SF cops, judge knew search warrant subject was a reporter

More details in leaks of Adachi death records show increased evidence that the city violated the state's Shield Law.

Newly unsealed court documents show the San Francisco Police Department Internal Affairs officers investigating departmental leaks were aware the target of a search warrant was a working journalist when they sought permission from a judge to raid his office.

A total of five search warrants were executed against freelance journalist Bryan Carmody, culminating with the May 10 raid of his home and office, as police investigated him for criminal conspiracy to steal a confidential police report about the death of Public Defender Jeff Adachi.

Bryan Carmody’s Linked-In page, which the cops used as part of their search warrant, shows clrearly that he’s a professional journalist.

After initially defending the raid, Police Chief Bill Scott reversed course two weeks later and suspended the investigation.  In a written statement, Scott said he was concerned the California Shield Law, which protects journalist from being forced to reveal sources, may have been violated.

Tony Montoya, president of the San Francisco Police Officer’s Association, blasted the chief in an open letter and called for Scott’s resignation.  Montoya said the investigation was initiated by the chief, who knew of Carmody’s status as a journalist but failed to tell the sergeant who wrote the search warrant.

But the search warrant affidavit unsealed Tuesday makes it clear Sergeant Joseph Obidi was aware of Carmody’s profession. It said Carmody “makes a career out of producing/selling hot news stories” and “profits financially from every story he covers.”

A March 1 search warrant, which was unsealed last month, was much more ambiguous with how it referred to Carmody’s profession.  That warrant, for cell phone records the night Adachi died, referred to Carmody’s LinkedIn profile on which he listed himself as a “Freelance Videographer,” which isn’t as explicit as freelance journalist. In that warrant, Obidi wrote that an internet search revealed Carmody was not currently employed by any of the news organizations which obtained the police report under investigation.

But not realizing Carmody was a journalist after viewing his LinkedIn profile stretches credibility. The “about” section of Carmody’s profile describes himself as “founder of the Bay Area’s premier television news service,” and that he has “decades of experience shooting, editing, and reporting news.”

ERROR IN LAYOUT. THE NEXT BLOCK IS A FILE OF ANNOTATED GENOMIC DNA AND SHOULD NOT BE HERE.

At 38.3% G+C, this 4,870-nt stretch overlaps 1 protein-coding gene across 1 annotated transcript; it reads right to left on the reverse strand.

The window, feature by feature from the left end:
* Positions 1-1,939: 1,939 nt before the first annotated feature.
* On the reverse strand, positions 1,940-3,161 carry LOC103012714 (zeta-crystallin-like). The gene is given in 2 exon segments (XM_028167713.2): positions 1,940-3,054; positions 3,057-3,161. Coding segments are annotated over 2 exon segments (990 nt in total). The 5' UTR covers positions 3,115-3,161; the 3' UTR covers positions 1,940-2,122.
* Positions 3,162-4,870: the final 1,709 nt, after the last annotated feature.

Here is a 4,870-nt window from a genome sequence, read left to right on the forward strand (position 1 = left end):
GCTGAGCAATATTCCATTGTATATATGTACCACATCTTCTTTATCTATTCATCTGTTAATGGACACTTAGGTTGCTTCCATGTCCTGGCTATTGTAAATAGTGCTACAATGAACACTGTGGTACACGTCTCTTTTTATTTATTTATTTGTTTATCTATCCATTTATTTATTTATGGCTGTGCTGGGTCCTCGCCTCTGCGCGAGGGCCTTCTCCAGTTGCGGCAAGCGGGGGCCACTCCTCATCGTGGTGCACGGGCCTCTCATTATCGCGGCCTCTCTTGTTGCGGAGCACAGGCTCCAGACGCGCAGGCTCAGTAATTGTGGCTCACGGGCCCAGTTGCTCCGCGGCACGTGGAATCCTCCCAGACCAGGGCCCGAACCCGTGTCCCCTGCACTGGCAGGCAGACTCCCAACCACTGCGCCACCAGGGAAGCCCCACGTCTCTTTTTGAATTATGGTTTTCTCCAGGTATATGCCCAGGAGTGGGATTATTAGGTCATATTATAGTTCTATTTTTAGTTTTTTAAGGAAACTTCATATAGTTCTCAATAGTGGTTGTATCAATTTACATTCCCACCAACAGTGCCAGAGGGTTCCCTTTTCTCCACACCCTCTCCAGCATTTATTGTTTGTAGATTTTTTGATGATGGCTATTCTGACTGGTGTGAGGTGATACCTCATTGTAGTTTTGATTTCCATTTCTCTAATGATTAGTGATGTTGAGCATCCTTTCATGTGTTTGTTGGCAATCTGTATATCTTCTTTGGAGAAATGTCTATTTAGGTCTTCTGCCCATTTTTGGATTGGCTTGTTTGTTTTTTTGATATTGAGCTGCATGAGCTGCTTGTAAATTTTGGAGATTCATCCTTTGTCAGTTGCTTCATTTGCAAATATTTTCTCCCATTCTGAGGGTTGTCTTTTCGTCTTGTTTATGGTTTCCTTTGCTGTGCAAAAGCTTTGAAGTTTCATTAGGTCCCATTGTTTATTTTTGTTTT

Neither the March 1 search warrant for cell phone records nor the May 10 warrant for Carmody’s office mentioned that Carmody had a current SFPD press pass, which he’s held for more than 16 years.

The Chronicle reported last week that Michael Rains, at attorney representing Sergeant Obidi, said Obidi wasn’t aware the department had issued Carmody a press pass, and that if he had known, Obidi would have included that information in the warrant application.

Even if Obidi wasn’t aware of Carmody’s press pass when he filed the earlier warrants, there appears to have been no reason for him not to have known of the press pass by the time he sought the office warrant.

According to the office warrant affidavit, officers only learned about Carmody’s office after they raided his home and found mail with the office address on it. With Carmody still in handcuffs, Obidi applied for the office warrant and immediately executed it.

But at a workshop last month on the California Shield Law, organized by the Society of Professional Journalists, Carmody said when he was finally released, he discovered his press pass had been moved from his wallet where he normally keeps it.

“They took it out of my wallet, and it was sitting on my dresser,” Carmody told the audience. “So, they can’t say they didn’t know I was a journalist, and they can’t say they didn’t know I had an SFPD press pass.”

Rains did not immediately respond on Tuesday for a request for comment.

To date, judges have ruled to quash four of the five search warrants SFPD executed against Carmody. But judges have arrived at those decisions through very different means.

Judges Rochelle East and Gail Dekreon said they were not told Carmody was a journalist, and therefore the warrants were issued in violation of the California Shield Law.

But Judges Christopher Hite and Victor Hwang issued rulings that indicated their warrants were valid at the time they signed them.  Both judges later quashed their warrants – but did so only because the probable cause they were based on included evidence from Judge East’s warrant, which is now inadmissible.

David Snyder – executive director of the First Amendment Coalition, which brought the motion to unseal the five warrants – said he believes that is a misreading of the California Shield Law.

“California Penal Code makes it clear no search warrant shall be issued for anything covered by the Shield Law – and that’s not qualified,” Snyder said.  “Whether there is probable cause here is really irrelevant.”

Snyder also said there’s been no indication in the probable cause affidavits we’ve seen so far that Carmody committed a crime.

Search warrants for Carmody’s cell phone records show he communicated with two SFPD officers following Adachi’s death, and one of those officers was observed at Central Station, where SFPD believes the report was taken from.  But it is not illegal for a journalist to receive leaked material from a source.

Carmody has also said his source cannot be identified from his cell phone records.

A ruling on the fifth search warrant is expected next week.